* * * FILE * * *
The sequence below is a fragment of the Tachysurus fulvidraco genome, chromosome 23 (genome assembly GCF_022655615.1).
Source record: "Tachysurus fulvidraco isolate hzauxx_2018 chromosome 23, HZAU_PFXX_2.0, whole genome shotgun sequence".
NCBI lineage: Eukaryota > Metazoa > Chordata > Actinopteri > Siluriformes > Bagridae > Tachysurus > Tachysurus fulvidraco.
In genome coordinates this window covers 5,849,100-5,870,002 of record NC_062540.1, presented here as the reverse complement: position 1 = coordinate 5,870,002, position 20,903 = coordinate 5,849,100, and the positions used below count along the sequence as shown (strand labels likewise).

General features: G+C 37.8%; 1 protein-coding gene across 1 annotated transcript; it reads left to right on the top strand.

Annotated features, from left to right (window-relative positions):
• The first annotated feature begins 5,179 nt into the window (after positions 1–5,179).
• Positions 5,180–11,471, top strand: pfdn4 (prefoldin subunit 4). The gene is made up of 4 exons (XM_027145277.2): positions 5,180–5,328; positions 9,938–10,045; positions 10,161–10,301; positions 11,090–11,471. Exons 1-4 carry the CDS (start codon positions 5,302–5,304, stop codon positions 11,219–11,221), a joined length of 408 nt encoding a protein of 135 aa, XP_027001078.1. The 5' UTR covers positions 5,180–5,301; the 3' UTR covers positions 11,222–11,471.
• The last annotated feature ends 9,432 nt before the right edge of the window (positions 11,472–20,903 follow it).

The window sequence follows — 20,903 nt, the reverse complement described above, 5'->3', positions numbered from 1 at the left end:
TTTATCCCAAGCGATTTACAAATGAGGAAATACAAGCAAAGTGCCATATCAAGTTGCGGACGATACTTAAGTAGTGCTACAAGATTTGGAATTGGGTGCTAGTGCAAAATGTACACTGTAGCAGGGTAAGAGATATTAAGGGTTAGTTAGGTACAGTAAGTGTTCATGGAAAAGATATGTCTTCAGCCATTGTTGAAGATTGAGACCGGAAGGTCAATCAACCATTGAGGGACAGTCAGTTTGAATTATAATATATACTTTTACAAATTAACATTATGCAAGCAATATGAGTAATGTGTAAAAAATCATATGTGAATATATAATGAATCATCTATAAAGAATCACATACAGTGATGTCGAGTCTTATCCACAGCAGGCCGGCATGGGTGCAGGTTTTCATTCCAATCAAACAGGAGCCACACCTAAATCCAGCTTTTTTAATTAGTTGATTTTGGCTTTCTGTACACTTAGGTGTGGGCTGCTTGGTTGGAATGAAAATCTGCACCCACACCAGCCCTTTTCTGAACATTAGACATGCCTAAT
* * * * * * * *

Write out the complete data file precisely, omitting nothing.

The sequence below is a fragment of the Tachysurus fulvidraco genome, chromosome 23 (genome assembly GCF_022655615.1).
Source record: "Tachysurus fulvidraco isolate hzauxx_2018 chromosome 23, HZAU_PFXX_2.0, whole genome shotgun sequence".
NCBI lineage: Eukaryota > Metazoa > Chordata > Actinopteri > Siluriformes > Bagridae > Tachysurus > Tachysurus fulvidraco.
In genome coordinates this window covers 5,849,100-5,870,002 of record NC_062540.1, presented here as the reverse complement: position 1 = coordinate 5,870,002, position 20,903 = coordinate 5,849,100, and the positions used below count along the sequence as shown (strand labels likewise).

General features: G+C 37.8%; 1 protein-coding gene across 1 annotated transcript; it reads left to right on the top strand.

Annotated features, from left to right (window-relative positions):
• The first annotated feature begins 5,179 nt into the window (after positions 1–5,179).
• Positions 5,180–11,471, top strand: pfdn4 (prefoldin subunit 4). The gene is made up of 4 exons (XM_027145277.2): positions 5,180–5,328; positions 9,938–10,045; positions 10,161–10,301; positions 11,090–11,471. Exons 1-4 carry the CDS (start codon positions 5,302–5,304, stop codon positions 11,219–11,221), a joined length of 408 nt encoding a protein of 135 aa, XP_027001078.1. The 5' UTR covers positions 5,180–5,301; the 3' UTR covers positions 11,222–11,471.
• The last annotated feature ends 9,432 nt before the right edge of the window (positions 11,472–20,903 follow it).

The window sequence follows — 20,903 nt, the reverse complement described above, 5'->3', positions numbered from 1 at the left end:
TTTATCCCAAGCGATTTACAAATGAGGAAATACAAGCAAAGTGCCATATCAAGTTGCGGACGATACTTAAGTAGTGCTACAAGATTTGGAATTGGGTGCTAGTGCAAAATGTACACTGTAGCAGGGTAAGAGATATTAAGGGTTAGTTAGGTACAGTAAGTGTTCATGGAAAAGATATGTCTTCAGCCATTGTTGAAGATTGAGACCGGAAGGTCAATCAACCATTGAGGGACAGTCAGTTTGAATTATAATATATACTTTTACAAATTAACATTATGCAAGCAATATGAGTAATGTGTAAAAAATCATATGTGAATATATAATGAATCATCTATAAAGAATCACATACAGTGATGTCGAGTCTTATCCACAGCAGGCCGGCATGGGTGCAGGTTTTCATTCCAATCAAACAGGAGCCACACCTAAATCCAGCTTTTTTAATTAGTTGATTTTGGCTTTCTGTACACTTAGGTGTGGGCTGCTTGGTTGGAATGAAAATCTGCACCCACACCAGCCCTTTTCTGAACATTAGACATGCCTAAT